Posts Tagged ‘calories’

“Eat Food”

“Eat food. Not too much. Mostly plants.” – Michael Pollan

Michael Pollan writes a lot of really smart things.  Like the line above and this:  “Don’t eat anything your great-great-grandmother wouldn’t recognize as food.”  Yes, I know you didn’t actually know your great-great grandmother, and you can’t consult with her while you’re standing in the aisle at the Publix.  You’re going to have to noodle some of this out on your own.

Both the Pollan quotations are from this (long) NYT piece published in 2007, which is a nice summation of his theories on food.  He’s written several books as well, including In Defense of Food, which I found particularly interesting.   His basic contention is that the epidemic of unhealthy bigness in America (which we’ve been kind enough to begin successfully exporting) is largely (pun intended) due to the strange relationship we developed with food over the course of the 20th century.  What we consume at mealtime (and the rest of the day) is, for the most part, so processed and twisted as to be unrecognizable as, you know, food.

Agribusiness, for a variety of really complicated reasons (political, industrial, financial, environmental, psychological, etc. in nature) doesn’t provide much our great-great grandparents would have understood how to prepare or consume.

I’m no scientist, but I feel comfortable writing that what our great-great grandparents did consume was the result of millennia of evolutionary adaptation.  What we consume is the result of strange and generally untested (on a long-term basis) experimentation.  I don’t know about you, but that doesn’t make me feel particularly comfortable.

I realize that weight loss, at it’s simplest level, is still all about the math:  Burn more calories than you take in.  But Pollan (and others) are onto something here.  Real food – the kind that grows out of the ground (or eats stuff that does) and gets processed (minimally) by you or somebody you know just before it gets to your kitchen – does good things for human bodies.  Stuff that has to find it’s way through multiple factories, over oceans and across continents and then waits in storage for weeks or months before it comes to your kitchen … might … be doing something to human bodies nobody really intended.  It might be that our bodies are just downright confused by all the strange things we’ve put into them.  Which is not an excuse, just something to think about.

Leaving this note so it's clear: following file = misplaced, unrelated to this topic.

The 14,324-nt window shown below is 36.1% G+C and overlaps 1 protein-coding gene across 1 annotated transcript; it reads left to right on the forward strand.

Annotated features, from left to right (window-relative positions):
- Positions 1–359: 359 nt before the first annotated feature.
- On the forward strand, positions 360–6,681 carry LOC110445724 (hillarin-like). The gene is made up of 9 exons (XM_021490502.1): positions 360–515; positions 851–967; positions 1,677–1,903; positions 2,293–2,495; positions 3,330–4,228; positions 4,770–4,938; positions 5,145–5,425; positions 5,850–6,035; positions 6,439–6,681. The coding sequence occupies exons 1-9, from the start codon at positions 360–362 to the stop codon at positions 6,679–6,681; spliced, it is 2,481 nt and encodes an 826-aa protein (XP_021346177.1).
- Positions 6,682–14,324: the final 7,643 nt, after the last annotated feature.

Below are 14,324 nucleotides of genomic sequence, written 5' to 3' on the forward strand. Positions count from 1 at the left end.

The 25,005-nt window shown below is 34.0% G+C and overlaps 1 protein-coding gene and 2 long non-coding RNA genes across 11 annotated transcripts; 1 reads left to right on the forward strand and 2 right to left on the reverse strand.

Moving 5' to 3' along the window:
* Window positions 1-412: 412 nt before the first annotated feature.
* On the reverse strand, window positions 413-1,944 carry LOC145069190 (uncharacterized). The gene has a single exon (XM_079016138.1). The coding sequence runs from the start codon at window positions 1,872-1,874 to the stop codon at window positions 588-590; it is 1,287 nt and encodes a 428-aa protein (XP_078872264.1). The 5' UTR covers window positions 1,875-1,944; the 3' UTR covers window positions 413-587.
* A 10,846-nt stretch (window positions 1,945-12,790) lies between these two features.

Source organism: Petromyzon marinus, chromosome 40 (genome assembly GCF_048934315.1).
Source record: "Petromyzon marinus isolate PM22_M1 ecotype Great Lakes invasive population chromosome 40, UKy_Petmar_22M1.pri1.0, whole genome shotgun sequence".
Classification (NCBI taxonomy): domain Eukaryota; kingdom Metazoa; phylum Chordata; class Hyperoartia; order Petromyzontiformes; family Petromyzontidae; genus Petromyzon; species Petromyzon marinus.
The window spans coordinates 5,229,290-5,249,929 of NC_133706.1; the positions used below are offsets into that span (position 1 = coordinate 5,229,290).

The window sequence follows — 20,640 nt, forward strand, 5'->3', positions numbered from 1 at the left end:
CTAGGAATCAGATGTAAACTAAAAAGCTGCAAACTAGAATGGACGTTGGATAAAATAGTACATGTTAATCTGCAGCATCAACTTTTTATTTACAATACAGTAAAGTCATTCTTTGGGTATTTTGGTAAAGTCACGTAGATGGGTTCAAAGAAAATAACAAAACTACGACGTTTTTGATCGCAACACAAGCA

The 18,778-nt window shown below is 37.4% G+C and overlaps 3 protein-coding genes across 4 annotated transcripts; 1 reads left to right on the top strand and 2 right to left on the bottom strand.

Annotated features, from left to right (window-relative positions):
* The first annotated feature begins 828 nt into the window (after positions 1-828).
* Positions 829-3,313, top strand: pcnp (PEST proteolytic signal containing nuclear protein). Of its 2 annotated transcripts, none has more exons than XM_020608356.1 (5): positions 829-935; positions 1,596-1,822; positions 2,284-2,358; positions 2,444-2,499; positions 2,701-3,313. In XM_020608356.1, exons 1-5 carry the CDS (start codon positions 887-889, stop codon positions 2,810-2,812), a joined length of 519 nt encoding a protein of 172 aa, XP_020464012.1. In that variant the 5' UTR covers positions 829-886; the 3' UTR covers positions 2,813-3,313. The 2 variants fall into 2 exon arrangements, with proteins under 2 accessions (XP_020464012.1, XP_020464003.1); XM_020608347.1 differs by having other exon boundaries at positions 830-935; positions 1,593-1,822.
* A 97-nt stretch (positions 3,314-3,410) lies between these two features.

It bears mentioning that local food (because it may be neighbor-to-neighbor) is often not subject to the same health requirements as what we get from agribusiness.  That could be a problem, and I don’t want to minimize the reality of food-borne illness.  Then again, agribusiness isn’t immune to that either.  Local food is also A LOT more expensive than the super-processed stuff, for a variety of reasons.  In our country food that’s bad for you tends to be cheap, and food that’s cheap tends to be bad for you.  Which is one of several reasons American poor people tend to be more obese than American rich people.

Please do go read Pollan and come to your own conclusions.

Taking The Stairs

“Any manual labor I’ve done was purely by mistake” – J. Buffett

You may have noticed the subtitle of this blog is “… and taking the stairs.”  And you may have said to yourself, “Huh?”  Pardon me for being oblique.

By way of explanation, I should tell you I’ve always been physically lazy.  I don’t like to sweat a lot … and as a native Floridian that presents challenges.  Sometimes I can get away with appearing “restful” and “at peace with a slower pace of life,” but it’s really just a big streak of lazy.

I’ve forced myself to do exercise in the past – back in 2002/03 I was running 12 or 15 miles a week, and I was pretty proud of that.  I did a little high school athletics, and I’ve spent enough time in gyms to be familiar with proper techniques and which machine does what.  But – and I don’t think I’m alone in this – I never liked much of it.  Don’t get me wrong, I always liked having done it, once I was iced and showered, but the actual doing?  That was never fun.